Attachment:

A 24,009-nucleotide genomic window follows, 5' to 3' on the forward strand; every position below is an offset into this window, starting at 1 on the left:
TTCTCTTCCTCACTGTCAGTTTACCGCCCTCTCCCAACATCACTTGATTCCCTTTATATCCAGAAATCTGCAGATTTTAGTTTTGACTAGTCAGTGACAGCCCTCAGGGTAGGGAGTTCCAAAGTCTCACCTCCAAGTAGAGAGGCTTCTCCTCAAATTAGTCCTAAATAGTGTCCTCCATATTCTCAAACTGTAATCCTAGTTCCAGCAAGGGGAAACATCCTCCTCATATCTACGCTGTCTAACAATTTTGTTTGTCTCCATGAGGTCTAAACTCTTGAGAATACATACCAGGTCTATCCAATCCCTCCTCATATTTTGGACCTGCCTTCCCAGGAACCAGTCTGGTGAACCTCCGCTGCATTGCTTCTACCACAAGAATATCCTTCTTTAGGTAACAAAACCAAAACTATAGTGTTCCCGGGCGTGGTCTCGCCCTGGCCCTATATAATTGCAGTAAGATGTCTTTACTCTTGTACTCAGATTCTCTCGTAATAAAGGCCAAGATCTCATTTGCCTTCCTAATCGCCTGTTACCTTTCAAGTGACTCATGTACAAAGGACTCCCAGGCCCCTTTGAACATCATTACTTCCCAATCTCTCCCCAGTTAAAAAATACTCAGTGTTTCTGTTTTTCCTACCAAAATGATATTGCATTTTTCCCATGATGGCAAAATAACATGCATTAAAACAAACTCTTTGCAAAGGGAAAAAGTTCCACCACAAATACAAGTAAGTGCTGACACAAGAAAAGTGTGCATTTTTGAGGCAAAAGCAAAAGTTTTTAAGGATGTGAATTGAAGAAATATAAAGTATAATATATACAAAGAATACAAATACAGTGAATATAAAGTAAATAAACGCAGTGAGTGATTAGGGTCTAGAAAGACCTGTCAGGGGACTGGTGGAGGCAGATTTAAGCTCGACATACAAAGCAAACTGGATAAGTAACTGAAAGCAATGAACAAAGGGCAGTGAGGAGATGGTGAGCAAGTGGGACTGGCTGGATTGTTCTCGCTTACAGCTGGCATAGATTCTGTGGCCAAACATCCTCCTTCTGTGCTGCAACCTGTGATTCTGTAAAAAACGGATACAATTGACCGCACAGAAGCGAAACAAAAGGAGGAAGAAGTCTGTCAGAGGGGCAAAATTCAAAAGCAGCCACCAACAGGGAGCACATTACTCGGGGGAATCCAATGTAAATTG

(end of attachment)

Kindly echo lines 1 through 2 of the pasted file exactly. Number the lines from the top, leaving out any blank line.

A 24,009-nucleotide genomic window follows, 5' to 3' on the forward strand; every position below is an offset into this window, starting at 1 on the left:
TTCTCTTCCTCACTGTCAGTTTACCGCCCTCTCCCAACATCACTTGATTCCCTTTATATCCAGAAATCTGCAGATTTTAGTTTTGACTAGTCAGTGACAGCCCTCAGGGTAGGGAGTTCCAAAGTCTCACCTCCAAGTAGAGAGGCTTCTCCTCAAATTAGTCCTAAATAGTGTCCTCCATATTCTCAAACTGTAATCCTAGTTCCAGCAAGGGGAAACATCCTCCTCATATCTACGCTGTCTAACAATTTTGTTTGTCTCCATGAGGTCTAAACTCTTGAGAATACATACCAGGTCTATCCAATCCCTCCTCATATTTTGGACCTGCCTTCCCAGGAACCAGTCTGGTGAACCTCCGCTGCATTGCTTCTACCACAAGAATATCCTTCTTTAGGTAACAAAACCAAAACTATAGTGTTCCCGGGCGTGGTCTCGCCCTGGCCCTATATAATTGCAGTAAGATGTCTTTACTCTTGTACTCAGATTCTCTCGTAATAAAGGCCAAGATCTCATTTGCCTTCCTAATCGCCTGTTACCTTTCAAGTGACTCATGTACAAAGGACTCCCAGGCCCCTTTGAACATCATTACTTCCCAATCTCTCCCCAGTTAAAAAATACTCAGTGTTTCTGTTTTTCCTACCAAAATGATATTGCATTTTTCCCATGATGGCAAAATAACATGCATTAAAACAAACTCTTTGCAAAGGGAAAAAGTTCCACCACAAATACAAGTAAGTGCTGACACAAGAAAAGTGTGCATTTTTGAGGCAAAAGCAAAAGTTTTTAAGGATGTGAATTGAAGAAATATAAAGTATAATATATACAAAGAATACAAATACAGTGAATATAAAGTAAATAAACGCAGTGAGTGATTAGGGTCTAGAAAGACCTGTCAGGGGACTGGTGGAGGCAGATTTAAGCTCGACATACAAAGCAAACTGGATAAGTAACTGAAAGCAATGAACAAAGGGCAGTGAGGAGATGGTGAGCAAGTGGGACTGGCTGGATTGTTCTCGCTTACAGCTGGCATAGATTCTGTGGCCAAACATCCTCCTTCTGTGCTGCAACCTGTGATTCTGTAAAAAACGGATACAATTGACCGCACAGAAGCGAAACAAAAGGAGGAAGAAGTCTGTCAGAGGGGCAAAATTCAAAAGCAGCCACCAACAGGGAGCACATTACTCGGGGGAATCCAATGTAAATTG